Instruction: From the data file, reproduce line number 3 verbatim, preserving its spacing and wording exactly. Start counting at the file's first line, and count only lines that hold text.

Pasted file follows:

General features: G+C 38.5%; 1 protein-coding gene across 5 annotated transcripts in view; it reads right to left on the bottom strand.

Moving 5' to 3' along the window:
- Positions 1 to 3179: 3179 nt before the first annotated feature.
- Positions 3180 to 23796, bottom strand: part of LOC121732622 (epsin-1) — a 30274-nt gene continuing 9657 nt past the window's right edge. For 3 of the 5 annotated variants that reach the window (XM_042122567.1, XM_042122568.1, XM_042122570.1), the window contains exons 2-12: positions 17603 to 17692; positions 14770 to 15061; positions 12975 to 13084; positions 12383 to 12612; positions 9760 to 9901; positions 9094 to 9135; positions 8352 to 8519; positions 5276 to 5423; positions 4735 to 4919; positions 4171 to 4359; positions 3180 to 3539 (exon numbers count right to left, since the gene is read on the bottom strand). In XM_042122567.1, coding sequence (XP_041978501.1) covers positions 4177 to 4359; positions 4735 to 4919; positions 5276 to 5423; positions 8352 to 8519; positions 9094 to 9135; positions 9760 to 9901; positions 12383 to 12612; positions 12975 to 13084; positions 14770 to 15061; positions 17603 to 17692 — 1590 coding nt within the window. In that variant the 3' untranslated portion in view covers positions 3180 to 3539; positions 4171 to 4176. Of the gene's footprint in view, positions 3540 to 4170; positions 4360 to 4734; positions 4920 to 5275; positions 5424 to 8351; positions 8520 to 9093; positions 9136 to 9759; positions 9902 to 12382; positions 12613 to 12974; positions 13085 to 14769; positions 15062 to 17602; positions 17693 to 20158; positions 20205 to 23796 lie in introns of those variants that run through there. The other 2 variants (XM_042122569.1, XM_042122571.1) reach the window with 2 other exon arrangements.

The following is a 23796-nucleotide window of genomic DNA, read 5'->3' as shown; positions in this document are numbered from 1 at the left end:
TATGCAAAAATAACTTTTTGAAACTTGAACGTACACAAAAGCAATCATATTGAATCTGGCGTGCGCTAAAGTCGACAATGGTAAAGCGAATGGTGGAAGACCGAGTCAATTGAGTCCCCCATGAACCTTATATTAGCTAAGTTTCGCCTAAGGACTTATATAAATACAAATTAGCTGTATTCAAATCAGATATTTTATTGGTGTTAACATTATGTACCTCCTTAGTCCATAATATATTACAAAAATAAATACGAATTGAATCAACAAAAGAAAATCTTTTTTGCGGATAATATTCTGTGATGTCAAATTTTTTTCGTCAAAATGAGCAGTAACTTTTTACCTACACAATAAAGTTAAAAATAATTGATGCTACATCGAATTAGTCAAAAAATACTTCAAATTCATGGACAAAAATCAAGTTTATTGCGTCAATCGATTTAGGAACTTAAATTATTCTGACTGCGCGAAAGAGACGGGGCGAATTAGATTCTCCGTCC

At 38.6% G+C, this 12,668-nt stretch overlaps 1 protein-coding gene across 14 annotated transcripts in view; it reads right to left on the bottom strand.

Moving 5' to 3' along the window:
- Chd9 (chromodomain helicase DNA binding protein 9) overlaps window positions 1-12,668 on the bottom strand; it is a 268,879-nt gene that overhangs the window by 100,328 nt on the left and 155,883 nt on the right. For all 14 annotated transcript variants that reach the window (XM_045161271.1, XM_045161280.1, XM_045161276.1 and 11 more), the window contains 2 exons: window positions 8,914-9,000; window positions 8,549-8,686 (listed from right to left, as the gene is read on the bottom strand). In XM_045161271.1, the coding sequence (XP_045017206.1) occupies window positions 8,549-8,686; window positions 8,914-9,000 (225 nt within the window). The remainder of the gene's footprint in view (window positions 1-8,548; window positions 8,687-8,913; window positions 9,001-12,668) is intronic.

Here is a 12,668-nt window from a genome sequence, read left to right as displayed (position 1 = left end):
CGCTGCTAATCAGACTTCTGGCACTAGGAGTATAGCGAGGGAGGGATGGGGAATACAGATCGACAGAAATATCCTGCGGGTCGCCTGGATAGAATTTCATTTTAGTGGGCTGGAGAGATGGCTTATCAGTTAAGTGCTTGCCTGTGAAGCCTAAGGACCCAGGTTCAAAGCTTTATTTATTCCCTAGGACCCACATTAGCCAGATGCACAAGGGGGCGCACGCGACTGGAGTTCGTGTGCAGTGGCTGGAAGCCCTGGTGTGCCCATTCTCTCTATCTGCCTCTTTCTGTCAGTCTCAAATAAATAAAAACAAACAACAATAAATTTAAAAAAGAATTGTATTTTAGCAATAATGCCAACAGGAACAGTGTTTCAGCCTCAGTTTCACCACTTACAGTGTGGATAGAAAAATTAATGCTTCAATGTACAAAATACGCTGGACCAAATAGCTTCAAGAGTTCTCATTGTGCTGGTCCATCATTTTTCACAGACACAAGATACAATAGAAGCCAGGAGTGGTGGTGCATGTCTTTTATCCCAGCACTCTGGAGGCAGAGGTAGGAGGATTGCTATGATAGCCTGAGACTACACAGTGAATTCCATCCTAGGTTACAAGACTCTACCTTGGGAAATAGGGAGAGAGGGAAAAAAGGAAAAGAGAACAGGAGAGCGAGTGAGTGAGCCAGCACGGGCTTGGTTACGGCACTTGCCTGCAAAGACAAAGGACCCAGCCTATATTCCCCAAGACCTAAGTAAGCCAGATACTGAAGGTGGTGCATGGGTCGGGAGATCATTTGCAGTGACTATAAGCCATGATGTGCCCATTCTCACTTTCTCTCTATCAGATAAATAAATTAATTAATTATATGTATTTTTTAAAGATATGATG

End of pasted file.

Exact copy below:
- Positions 1 to 3179: 3179 nt before the first annotated feature.